He had become a believer in prison through reading a Bible his father had given to him. Shaun subsequently joined us and became a key leader working among asylum seekers and refugees from his nation, seeking to help them become disciples of Jesus, as he had.
But now, the threat of forced repatriation to his country had put all of this in jeopardy. We wondered how his family would cope if he left them, and so we pleaded with him to re-consider while looking desperately for another way out for them. But a week later, Shaun was gone.
I would hear from him sporadically through short e-mails and even once through a Skype call with him from an internet café in an unknown city. We prayed desperately and provided as best we could for his terrified family over seemingly endless months.
Finally, in 2016, after a long journey involving cross-continental travel and people smuggling, I heard afresh from him. By God’s grace, Shaun had been received as a bona fide refugee into a country in Europe.
With the help of All Nations, his family was soon accepted by the same country and reunited with him, where they are now happily settled and thriving. I keep in touch with him and have been encouraging him to continue on as a disciple of Jesus to do all he learned from us.
This is the on-going work of all base communities, companions, and frankly, faithful Christians everywhere. To seek to bless, help and support those in and outside our communities who are lost, hopeless and helpless without our Saviour and Lord Jesus, so that the Kingdom of God may come in their lives. Through it all, we seek to make disciples made who can likewise make disciples themselves, as Shaun is doing.
* Shaun is not his real name.
Shaun (extreme right – face obscured) with NAMS Companions Manik Corea and Isaac Lasky in Bangkok in 2013.
As many of you will be aware, from April 19th – April 26th 2017, we will be having a global gathering of NAMS companions, spousal companions, aspirants and bishop advocates in Bangkok, Thailand.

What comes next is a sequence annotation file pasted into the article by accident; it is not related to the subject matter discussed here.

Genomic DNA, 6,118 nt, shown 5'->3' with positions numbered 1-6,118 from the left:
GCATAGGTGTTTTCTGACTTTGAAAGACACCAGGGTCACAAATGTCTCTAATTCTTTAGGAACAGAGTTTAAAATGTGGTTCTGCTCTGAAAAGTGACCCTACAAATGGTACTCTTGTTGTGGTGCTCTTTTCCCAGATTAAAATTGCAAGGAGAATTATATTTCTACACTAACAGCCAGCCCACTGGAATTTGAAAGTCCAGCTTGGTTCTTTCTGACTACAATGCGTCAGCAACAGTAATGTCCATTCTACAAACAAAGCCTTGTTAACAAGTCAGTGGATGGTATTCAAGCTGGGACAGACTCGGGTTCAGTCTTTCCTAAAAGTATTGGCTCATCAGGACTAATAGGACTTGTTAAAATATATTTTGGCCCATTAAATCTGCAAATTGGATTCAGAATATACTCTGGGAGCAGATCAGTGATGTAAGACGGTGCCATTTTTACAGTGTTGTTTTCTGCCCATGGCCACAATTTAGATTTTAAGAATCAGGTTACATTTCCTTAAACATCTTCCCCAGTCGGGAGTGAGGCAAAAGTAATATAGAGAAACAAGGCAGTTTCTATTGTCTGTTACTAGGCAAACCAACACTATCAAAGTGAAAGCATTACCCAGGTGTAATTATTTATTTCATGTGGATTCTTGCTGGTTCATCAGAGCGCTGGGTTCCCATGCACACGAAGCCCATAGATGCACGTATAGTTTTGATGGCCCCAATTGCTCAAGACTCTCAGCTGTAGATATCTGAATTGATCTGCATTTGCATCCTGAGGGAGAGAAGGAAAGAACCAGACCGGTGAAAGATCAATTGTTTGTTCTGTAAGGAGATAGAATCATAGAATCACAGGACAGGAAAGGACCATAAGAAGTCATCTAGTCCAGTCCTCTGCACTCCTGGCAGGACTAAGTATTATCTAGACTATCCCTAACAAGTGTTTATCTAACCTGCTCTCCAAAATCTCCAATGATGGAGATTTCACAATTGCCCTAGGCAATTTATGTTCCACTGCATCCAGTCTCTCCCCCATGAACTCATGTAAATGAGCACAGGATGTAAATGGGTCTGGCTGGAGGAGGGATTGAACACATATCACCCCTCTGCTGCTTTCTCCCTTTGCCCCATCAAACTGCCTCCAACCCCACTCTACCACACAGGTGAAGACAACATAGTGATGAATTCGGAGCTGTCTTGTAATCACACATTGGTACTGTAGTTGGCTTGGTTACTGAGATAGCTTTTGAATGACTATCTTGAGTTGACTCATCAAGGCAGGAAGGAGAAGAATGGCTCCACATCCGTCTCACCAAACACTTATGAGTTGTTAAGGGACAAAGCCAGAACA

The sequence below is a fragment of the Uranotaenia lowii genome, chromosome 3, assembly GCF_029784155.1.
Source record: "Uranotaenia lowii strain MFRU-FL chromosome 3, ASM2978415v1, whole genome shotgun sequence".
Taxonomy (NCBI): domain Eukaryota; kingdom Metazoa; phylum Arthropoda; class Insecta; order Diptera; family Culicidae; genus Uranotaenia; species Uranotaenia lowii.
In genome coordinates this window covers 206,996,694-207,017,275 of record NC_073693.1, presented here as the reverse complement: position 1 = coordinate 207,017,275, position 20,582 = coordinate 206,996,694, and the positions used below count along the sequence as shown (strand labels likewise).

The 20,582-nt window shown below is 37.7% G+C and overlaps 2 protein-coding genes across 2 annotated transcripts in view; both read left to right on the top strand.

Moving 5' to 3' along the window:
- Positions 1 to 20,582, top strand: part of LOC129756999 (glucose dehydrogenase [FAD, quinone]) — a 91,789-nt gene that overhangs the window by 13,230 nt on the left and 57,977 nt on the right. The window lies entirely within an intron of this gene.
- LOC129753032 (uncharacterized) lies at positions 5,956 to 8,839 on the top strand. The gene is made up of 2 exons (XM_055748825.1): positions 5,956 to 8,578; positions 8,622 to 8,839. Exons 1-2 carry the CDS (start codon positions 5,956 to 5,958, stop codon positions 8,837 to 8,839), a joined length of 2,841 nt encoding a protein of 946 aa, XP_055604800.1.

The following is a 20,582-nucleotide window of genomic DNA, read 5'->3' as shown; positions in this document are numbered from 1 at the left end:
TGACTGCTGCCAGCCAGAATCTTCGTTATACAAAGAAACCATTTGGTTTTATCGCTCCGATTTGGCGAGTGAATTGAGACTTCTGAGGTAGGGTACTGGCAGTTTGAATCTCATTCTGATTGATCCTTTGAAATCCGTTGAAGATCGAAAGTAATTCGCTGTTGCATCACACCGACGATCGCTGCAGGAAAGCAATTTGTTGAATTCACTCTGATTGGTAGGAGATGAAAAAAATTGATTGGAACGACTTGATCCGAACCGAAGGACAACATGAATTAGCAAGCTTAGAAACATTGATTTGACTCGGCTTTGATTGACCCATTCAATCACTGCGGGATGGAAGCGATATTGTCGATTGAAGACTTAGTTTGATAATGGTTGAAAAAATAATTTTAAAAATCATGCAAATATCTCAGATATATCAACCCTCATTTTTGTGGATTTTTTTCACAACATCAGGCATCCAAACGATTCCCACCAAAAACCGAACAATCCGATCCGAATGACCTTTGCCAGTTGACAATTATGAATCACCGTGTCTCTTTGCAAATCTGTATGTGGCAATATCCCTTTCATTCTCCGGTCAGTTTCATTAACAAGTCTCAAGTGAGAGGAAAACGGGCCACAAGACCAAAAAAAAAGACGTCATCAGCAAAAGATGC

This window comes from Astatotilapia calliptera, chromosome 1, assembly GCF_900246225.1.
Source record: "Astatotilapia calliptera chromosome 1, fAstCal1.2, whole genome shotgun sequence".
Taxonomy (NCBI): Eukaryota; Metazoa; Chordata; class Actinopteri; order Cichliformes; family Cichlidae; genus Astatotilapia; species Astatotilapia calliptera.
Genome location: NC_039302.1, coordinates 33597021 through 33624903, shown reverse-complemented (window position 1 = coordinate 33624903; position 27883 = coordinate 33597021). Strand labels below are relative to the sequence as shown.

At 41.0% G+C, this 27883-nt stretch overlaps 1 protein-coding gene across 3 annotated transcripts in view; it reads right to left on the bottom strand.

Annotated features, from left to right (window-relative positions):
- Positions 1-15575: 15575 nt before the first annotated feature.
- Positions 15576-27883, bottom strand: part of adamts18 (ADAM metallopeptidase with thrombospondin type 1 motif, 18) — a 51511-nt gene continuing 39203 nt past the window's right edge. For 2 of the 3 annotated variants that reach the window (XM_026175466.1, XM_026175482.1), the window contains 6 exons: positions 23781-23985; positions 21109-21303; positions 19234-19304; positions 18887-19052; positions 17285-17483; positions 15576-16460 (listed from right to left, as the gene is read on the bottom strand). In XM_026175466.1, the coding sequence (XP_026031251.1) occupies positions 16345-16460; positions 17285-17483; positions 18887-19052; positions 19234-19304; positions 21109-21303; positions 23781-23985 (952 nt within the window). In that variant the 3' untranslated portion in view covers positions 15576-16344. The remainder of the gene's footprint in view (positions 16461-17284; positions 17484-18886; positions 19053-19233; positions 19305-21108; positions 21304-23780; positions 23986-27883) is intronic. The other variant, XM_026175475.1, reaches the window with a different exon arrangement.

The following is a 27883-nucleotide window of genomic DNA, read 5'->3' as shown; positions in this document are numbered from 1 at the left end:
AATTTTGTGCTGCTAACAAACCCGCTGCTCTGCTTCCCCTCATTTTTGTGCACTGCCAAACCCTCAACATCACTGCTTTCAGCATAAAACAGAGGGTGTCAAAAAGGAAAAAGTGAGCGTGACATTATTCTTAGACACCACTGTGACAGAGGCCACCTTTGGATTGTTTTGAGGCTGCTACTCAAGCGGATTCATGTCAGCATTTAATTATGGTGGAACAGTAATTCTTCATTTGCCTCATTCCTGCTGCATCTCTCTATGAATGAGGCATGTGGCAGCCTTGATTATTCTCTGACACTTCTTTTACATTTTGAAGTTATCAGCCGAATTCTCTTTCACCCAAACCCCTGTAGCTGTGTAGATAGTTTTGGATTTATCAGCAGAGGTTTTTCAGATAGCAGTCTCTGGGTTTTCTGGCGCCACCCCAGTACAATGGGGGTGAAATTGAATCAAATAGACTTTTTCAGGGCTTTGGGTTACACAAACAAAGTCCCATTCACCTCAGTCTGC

As you read this, about 32 companions and guests, including 3 serving Anglican bishops, are in or on their way to Bangkok. They will be coming from countries as far afield as Chile, USA, South Africa, Egypt, UAE, India and Singapore.
Since it’s founding in 1994 as the North American Missionary Society, NAMS has grown under God’s gracious hand, to become a global missionary community of global pioneering church planters and disciple-makers.
We are a band of brothers (and sisters), accountable to each other under the word of God and working to extend God’s kingdom to the ends of the earth. We are called to work in unity with God’s global and faithful Church and to help her be obedient to Jesus’ final command (Matthew 29:19).
The Novena is a once-every-4-year gathering. We will be missing quite a few other companions and supporters who cannot make it for one reason or another. Still, we expect this to be a significant moment in the history of NAMS as a missionary order in this Novena. (Note: ‘novena’ is simply the Latin word for the number 9, and we want the 9 days we spend together, including a day for travel, to be time well spent praying together, worshiping, sharing, encouraging and strategizing for the next season of our work).
During this Novena, we will also be having a special Commissioning service where NAMS Companions will commit under God to a common rule and a common work, globally dispersed.
Our acting Global Executive Officer (GEO) Revd. Manik Corea, will also officially be commissioned into the role of leading the day-to-day running of our work under our overall leader and Servant General, Canon Revd. Dr. Jon Shuler.
The general outline of the event will look like this:
Wednesday 19th April evening
Arrive in Bangkok for dinner at SCC Guest House
Thursday 20th April
NAMS Open Day @ Church of Christ in Thailand (CCT) Building: including worship and testimonies.
Friday 21st April
Evening – Service of Commissioning of NAMS Global Executive and all new Companions (Khlong Toey Church, Bangkok).
Saturday 22nd April – Sunday 23rd April
NAMS Companions/Spousal Companions/Bishop Advocates Retreat at Fransciscan Foundation of Thailand
Monday 24th April
After breakfast, morning departure from retreat to onward journeys.
NAMS Global Executive Team NAMS Servant General. NAMS Board meets in the evening.
Wednesday 26th April
Remaining executive team and companions depart Bangkok
We so covet your prayers for us during this time. If you would like to be an intercessor for us during the Novena, please will you send an e-mail to our NAMS Global Prayer Co-ordinator Mary at: firstname.lastname@example.org